Wright Twp. man submits patent for energy-saving device to Ford Motor Co.

    “Aug. 25–WRIGHT TWP. — If you’re driving down the road one day with a fan on the roof of your car, you may have Ed Deets to thank for inventing the energy-saving device.

    Two weeks ago, Deets submitted a patent for a wind-driven generator for powered vehicles to Ford Motor Co., where the company’s engineers will hopefully review the plans and make a prototype model.

    “I’m not looking for a lot … Just so it helps the country,” Deets said of the profits that might be realized from the invention.

    In today’s hybrid electric vehicles like the Toyota Prius, a gasoline motor powers the battery that runs the electric motor of the vehicle. Deets’ invention uses a fan to harness wind power and charge the battery, eliminating the need for a engine that runs on gasoline and regular visits to filling stations.

    “I’m hoping to go to Florida without even stopping,” Deets said.

    Deets received about 50 letters wanting to market the device, but Deets decided to go right to a manufacturer, choosing one of the first automobile makers in the country.

    Deet said he chose Ford Motor Co. for its history and how Henry Ford helped shape the United States, with the production of automobiles and his pioneering use of the assembly line.

    As owner of Deets Holding Co. and its subsidiaries, including Auto-Bus, North East Transfer Inc. and Deets Rinehimer School Bus Lines, Deets knows his way around transportation vehicles, including those that take to the air instead of roads.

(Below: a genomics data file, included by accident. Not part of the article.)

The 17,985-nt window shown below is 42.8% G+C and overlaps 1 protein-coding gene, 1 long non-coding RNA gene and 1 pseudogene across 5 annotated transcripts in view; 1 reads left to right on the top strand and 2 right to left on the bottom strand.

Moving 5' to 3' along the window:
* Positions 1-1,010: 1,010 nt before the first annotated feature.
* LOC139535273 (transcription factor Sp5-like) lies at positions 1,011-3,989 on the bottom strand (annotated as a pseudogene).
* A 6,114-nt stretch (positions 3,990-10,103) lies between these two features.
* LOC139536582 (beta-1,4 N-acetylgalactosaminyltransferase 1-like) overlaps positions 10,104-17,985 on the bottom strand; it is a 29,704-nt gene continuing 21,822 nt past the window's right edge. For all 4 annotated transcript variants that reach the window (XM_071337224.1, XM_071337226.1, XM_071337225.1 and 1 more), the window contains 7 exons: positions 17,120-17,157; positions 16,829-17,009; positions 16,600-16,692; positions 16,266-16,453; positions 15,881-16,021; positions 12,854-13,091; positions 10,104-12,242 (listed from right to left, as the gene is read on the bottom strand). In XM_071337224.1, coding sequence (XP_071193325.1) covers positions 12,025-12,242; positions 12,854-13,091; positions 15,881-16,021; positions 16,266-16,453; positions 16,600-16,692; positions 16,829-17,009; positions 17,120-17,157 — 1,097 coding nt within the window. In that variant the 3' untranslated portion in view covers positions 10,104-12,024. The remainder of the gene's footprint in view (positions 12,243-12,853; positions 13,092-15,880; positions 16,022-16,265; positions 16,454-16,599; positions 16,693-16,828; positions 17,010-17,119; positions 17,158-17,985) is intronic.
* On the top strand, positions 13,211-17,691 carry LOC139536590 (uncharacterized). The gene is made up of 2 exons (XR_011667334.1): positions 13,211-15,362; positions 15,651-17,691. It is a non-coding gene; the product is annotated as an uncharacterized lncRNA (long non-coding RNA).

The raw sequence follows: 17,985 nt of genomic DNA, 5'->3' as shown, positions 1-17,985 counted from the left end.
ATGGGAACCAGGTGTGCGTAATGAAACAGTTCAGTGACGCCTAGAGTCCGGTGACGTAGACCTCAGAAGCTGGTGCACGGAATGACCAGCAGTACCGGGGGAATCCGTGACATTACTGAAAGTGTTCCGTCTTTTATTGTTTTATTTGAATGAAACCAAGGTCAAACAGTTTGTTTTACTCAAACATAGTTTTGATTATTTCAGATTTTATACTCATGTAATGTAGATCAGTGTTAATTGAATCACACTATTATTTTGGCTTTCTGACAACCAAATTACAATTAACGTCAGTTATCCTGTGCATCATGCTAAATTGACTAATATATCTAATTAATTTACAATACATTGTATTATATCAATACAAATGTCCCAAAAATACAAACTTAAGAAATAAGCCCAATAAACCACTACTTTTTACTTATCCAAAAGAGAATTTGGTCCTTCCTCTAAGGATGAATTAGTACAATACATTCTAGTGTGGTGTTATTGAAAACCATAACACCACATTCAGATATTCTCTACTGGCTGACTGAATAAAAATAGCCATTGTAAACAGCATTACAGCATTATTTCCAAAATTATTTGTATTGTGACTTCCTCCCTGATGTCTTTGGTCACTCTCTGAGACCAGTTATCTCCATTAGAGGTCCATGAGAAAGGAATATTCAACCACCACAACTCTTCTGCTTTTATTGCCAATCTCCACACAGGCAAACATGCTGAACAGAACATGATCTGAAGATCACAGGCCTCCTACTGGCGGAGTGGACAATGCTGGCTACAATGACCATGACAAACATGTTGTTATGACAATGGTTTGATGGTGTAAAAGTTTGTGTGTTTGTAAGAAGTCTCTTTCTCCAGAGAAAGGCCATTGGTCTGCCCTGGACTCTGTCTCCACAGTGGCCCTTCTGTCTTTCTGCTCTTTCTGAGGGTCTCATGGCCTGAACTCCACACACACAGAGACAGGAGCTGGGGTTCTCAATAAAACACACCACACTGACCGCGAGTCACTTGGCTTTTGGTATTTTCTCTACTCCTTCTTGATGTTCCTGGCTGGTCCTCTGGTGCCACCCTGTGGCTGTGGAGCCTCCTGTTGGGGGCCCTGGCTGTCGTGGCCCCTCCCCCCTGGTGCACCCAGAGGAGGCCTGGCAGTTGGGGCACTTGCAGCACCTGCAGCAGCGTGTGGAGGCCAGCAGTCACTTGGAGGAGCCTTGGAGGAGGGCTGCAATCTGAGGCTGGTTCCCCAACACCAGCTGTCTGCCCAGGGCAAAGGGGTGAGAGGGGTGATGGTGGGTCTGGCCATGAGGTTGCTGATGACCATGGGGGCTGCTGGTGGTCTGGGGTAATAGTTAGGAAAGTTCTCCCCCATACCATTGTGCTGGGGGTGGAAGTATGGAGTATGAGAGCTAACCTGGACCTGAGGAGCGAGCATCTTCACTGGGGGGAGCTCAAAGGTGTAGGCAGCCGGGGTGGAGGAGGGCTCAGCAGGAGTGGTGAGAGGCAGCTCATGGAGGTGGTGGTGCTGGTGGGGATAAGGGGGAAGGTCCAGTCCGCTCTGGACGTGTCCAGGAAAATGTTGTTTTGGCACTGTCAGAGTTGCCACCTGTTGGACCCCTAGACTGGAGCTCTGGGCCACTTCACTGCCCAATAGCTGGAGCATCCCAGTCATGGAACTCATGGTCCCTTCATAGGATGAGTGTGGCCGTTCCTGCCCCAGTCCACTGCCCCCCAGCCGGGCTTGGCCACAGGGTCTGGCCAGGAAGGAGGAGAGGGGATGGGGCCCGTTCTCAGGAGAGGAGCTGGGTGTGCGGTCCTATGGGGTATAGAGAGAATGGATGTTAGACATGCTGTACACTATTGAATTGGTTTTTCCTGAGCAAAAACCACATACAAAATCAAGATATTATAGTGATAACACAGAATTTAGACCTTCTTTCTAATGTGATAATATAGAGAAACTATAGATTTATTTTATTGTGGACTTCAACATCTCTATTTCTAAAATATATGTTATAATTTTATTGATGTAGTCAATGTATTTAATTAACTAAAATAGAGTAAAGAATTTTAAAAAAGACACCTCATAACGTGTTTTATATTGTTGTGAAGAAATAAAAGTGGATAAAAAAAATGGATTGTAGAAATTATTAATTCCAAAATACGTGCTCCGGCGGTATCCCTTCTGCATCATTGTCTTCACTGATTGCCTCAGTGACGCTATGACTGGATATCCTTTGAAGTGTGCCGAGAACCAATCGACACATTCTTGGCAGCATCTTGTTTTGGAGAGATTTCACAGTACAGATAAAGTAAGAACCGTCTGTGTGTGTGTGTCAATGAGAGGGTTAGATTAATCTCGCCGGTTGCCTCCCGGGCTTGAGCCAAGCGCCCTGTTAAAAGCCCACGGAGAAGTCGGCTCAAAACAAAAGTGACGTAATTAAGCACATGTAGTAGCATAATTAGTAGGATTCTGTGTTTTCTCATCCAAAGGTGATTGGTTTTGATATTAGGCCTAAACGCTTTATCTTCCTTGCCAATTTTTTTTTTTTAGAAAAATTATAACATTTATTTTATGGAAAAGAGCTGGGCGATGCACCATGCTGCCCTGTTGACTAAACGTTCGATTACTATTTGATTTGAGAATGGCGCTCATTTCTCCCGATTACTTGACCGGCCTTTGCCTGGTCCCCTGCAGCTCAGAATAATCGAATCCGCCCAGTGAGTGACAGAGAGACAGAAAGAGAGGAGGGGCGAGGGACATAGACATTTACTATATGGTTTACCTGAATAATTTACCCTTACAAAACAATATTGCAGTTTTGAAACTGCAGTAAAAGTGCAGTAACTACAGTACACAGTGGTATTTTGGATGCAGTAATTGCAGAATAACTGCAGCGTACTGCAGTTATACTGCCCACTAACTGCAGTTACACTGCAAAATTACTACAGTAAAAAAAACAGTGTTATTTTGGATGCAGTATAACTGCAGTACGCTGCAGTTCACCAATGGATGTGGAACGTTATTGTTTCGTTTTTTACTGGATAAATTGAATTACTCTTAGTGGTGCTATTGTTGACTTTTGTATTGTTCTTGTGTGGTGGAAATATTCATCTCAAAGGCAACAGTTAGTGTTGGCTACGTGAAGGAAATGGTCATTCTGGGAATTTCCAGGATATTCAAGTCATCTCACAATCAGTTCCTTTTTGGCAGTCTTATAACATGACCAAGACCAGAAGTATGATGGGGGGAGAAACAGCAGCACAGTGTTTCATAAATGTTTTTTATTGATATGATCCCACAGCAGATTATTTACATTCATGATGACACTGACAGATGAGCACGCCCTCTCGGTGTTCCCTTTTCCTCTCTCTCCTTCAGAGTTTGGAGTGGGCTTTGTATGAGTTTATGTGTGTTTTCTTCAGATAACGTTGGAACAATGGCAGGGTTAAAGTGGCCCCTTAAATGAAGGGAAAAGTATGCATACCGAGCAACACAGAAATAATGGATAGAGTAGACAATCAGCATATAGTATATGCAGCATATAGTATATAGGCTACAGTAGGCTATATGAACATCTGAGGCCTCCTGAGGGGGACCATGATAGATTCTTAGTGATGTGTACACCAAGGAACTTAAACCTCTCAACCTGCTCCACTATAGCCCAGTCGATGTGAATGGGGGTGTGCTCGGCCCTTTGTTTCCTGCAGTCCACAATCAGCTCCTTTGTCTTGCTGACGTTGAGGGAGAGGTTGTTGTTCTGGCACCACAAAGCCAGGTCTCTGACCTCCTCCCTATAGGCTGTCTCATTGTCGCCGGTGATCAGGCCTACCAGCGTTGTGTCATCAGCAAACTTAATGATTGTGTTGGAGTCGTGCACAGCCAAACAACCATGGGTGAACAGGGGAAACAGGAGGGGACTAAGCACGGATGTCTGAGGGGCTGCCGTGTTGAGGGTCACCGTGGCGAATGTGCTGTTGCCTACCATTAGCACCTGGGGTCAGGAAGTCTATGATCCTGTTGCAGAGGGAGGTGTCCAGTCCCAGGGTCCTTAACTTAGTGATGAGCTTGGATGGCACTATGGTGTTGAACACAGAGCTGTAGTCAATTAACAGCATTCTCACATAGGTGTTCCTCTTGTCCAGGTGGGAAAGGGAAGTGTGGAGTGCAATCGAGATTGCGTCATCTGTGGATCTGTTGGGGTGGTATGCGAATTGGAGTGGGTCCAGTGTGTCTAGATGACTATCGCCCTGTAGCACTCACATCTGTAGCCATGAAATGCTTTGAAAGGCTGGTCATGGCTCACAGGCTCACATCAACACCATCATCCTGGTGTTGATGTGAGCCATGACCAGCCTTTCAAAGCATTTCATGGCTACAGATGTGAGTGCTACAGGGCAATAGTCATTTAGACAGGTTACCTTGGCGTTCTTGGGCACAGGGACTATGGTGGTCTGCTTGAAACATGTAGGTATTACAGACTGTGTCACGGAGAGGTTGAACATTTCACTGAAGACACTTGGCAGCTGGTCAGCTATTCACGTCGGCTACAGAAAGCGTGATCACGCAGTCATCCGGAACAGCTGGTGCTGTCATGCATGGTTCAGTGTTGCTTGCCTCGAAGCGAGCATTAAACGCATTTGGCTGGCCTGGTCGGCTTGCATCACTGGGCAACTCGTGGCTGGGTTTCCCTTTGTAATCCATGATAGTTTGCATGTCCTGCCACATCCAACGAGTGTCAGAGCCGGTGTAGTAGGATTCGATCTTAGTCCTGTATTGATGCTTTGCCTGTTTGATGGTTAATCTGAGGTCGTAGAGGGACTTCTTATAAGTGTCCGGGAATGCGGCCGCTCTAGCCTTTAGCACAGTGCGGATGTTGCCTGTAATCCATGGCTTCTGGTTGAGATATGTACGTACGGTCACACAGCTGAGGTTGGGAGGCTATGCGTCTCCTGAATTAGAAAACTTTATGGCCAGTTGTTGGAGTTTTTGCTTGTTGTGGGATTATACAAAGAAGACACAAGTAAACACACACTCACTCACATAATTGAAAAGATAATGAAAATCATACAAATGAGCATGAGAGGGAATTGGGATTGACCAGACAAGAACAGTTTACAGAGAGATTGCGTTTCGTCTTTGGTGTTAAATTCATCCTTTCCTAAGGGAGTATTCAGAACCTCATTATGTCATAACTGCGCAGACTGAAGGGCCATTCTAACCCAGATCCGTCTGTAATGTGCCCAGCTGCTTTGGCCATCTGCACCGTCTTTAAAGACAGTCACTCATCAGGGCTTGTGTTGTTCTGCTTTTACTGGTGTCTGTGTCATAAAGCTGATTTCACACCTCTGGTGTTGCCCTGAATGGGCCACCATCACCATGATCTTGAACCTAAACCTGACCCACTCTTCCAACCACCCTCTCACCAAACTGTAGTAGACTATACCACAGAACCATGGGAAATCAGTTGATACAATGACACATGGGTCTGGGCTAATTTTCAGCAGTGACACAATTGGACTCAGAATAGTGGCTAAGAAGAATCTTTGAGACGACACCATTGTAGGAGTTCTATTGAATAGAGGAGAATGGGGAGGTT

Deets obtained his pilot license in 1969 and was a base operator at the Hazleton Municipal Airport during the oil crisis in the mid-1970s, when the Organization of Petroleum Exporting Countries placed an embargo of shipments of oil to the United States.

    That’s when Deets first got the idea to make a wind-powered generator for an vehicle powered by an electric motor.

    “I thought they’re must be some way to get around this, to help out,” he said.

    Deets was inspired by the effect of wind, including how it was used to run small electric motors that powered the lights on earlier models of planes….”

    Or the Tickoo Wind Turbine, built by Sham Tickoo, Mechanical Engineering Technology Professor at Purdue University

    “The field of invention is related to wind turbines that use the wind to create energy. The primary application of this invention will be in charging the batteries of an automobile when it is in motion. The batteries thus charged can be used to run the vehicle and its accessories.”